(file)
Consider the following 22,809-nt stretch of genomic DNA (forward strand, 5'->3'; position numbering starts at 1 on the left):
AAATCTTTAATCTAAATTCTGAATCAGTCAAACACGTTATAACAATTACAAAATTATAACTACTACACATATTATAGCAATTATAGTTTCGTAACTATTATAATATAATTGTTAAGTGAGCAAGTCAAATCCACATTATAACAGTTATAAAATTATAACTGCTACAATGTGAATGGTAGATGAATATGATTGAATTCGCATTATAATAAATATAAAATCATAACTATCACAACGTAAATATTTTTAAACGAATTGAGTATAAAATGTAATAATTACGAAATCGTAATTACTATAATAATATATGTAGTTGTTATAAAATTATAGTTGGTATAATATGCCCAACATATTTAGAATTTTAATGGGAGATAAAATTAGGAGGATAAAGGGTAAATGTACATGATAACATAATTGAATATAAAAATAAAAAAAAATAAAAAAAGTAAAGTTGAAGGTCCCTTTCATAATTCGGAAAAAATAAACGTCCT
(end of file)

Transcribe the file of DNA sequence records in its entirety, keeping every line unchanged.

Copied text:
Consider the following 22,809-nt stretch of genomic DNA (forward strand, 5'->3'; position numbering starts at 1 on the left):
AAATCTTTAATCTAAATTCTGAATCAGTCAAACACGTTATAACAATTACAAAATTATAACTACTACACATATTATAGCAATTATAGTTTCGTAACTATTATAATATAATTGTTAAGTGAGCAAGTCAAATCCACATTATAACAGTTATAAAATTATAACTGCTACAATGTGAATGGTAGATGAATATGATTGAATTCGCATTATAATAAATATAAAATCATAACTATCACAACGTAAATATTTTTAAACGAATTGAGTATAAAATGTAATAATTACGAAATCGTAATTACTATAATAATATATGTAGTTGTTATAAAATTATAGTTGGTATAATATGCCCAACATATTTAGAATTTTAATGGGAGATAAAATTAGGAGGATAAAGGGTAAATGTACATGATAACATAATTGAATATAAAAATAAAAAAAAATAAAAAAAGTAAAGTTGAAGGTCCCTTTCATAATTCGGAAAAAATAAACGTCCT